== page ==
The culture of consumption has evolved very quickly in recent years. According to the Ellen MacArthur Foundation, the sale of clothing has doubled in the last two decades and the use we give to our clothes has practically halved during this time. 73% of clothes end up incinerated or in landfills and a large percentage of these garments barely have a year of life. Conclusion, we don’t use what we buy.

Beyond the depletion of resources and the generation of textile waste, hyperconsumption has devastating consequences for the fashion industry and its consumers. From the expiration of the designs, through the pressure to offer new products in shorter periods, to the chronic dissatisfaction caused in the consumer. The perpetuation of the culture of overconsumption prevents the fashion industry from truly evolving towards a sustainable transformation.

It is urgent that textile companies integrate the cultural dimension in their sustainability strategy to transform the way they produce and offer their products. Fashion has a great influence on the model of collective consumption. Guiding the public to make more conscious purchases is a responsibility that falls on the brands most committed to a paradigm shift.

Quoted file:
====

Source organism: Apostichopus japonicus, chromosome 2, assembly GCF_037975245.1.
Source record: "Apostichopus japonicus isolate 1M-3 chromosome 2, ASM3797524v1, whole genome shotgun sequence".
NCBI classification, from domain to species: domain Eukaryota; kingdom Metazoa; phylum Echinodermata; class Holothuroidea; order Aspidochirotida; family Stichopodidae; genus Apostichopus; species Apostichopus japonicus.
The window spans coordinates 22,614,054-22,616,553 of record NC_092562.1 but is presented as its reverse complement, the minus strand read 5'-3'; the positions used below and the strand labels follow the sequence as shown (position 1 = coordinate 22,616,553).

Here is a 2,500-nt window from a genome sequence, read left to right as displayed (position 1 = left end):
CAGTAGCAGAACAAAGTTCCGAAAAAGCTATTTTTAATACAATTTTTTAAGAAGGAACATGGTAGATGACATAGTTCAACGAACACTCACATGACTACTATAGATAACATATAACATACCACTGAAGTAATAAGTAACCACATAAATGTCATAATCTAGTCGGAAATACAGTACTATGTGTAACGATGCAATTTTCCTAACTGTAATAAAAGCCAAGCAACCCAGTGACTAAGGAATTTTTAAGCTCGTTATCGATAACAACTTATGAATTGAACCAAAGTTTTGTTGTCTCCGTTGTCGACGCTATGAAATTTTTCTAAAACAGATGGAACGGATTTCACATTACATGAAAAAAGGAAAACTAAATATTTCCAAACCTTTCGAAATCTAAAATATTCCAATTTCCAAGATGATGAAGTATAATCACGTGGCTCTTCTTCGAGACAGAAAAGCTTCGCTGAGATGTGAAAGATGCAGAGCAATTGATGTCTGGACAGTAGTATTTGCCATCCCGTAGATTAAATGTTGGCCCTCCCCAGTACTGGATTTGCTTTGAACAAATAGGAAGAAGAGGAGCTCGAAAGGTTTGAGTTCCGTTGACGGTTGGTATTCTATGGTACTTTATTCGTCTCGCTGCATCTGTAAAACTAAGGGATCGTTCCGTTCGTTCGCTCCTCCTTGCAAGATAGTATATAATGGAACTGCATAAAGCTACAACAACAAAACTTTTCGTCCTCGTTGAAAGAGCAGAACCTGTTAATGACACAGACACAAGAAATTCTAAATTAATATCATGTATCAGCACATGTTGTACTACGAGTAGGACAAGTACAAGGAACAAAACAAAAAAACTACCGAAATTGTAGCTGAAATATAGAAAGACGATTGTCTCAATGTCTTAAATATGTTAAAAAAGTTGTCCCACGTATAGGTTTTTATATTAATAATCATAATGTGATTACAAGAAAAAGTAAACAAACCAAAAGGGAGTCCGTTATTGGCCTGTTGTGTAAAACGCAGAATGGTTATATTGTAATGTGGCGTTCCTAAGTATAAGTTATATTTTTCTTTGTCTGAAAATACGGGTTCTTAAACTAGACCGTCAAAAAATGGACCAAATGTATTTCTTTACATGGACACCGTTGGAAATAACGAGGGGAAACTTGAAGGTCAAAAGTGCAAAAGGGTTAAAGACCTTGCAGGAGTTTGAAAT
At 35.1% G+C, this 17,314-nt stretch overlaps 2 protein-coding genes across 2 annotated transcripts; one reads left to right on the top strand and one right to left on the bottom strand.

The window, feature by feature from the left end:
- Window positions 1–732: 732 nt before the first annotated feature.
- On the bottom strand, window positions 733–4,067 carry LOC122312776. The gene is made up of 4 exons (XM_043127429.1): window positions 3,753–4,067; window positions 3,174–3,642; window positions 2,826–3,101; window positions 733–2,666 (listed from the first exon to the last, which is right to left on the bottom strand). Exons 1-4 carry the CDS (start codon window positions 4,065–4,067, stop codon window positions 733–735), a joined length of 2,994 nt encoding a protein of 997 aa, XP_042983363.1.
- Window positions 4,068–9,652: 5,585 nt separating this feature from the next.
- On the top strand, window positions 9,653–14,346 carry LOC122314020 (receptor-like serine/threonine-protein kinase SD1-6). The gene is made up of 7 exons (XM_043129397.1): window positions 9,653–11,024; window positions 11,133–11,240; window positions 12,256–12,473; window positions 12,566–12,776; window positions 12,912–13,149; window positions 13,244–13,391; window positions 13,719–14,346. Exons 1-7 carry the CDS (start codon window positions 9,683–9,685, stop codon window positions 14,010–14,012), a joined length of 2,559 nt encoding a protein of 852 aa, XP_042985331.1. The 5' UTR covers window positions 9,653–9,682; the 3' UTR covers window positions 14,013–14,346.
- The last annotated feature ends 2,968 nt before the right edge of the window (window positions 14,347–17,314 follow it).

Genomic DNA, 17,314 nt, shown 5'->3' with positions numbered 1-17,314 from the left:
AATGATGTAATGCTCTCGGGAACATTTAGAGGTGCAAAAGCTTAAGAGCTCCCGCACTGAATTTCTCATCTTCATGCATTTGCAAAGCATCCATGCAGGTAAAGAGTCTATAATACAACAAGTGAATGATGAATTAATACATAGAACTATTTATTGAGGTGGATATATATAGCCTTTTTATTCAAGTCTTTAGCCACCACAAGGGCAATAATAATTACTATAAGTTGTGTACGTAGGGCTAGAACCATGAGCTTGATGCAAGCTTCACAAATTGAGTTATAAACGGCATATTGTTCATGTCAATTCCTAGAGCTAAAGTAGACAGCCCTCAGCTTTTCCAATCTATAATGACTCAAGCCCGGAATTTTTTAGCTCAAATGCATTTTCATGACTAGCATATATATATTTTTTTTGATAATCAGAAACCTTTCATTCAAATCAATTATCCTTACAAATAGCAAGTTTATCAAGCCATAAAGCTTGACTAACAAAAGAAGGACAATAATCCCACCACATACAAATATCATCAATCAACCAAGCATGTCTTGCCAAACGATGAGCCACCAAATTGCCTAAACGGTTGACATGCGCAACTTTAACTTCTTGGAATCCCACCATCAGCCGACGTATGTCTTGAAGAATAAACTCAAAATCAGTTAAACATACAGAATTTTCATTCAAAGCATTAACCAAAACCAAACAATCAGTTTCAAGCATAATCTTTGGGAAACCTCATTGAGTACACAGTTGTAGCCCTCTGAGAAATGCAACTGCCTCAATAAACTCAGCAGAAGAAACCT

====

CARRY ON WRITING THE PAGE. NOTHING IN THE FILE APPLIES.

How can your business include the cultural dimension in its sustainability strategy?

  • Design thinking about the use of the garment. In the design phase, it’s not only possible to determine 80% of the environmental impact of a garment, but also its versatility to be used on multiple occasions. Selecting durable and resistant materials, as well as defining patterns that multiply the possibilities of the product, will be essential to extend the use of the garment.
  • Take into account the volume of units produced. The impact of your brand is closely related to the size of your production. As we have previously pointed out, efforts to reduce the environmental footprint of your products can be undermined by the number of garments you produce each year. Analyze the demand and try to adjust your production as much as possible.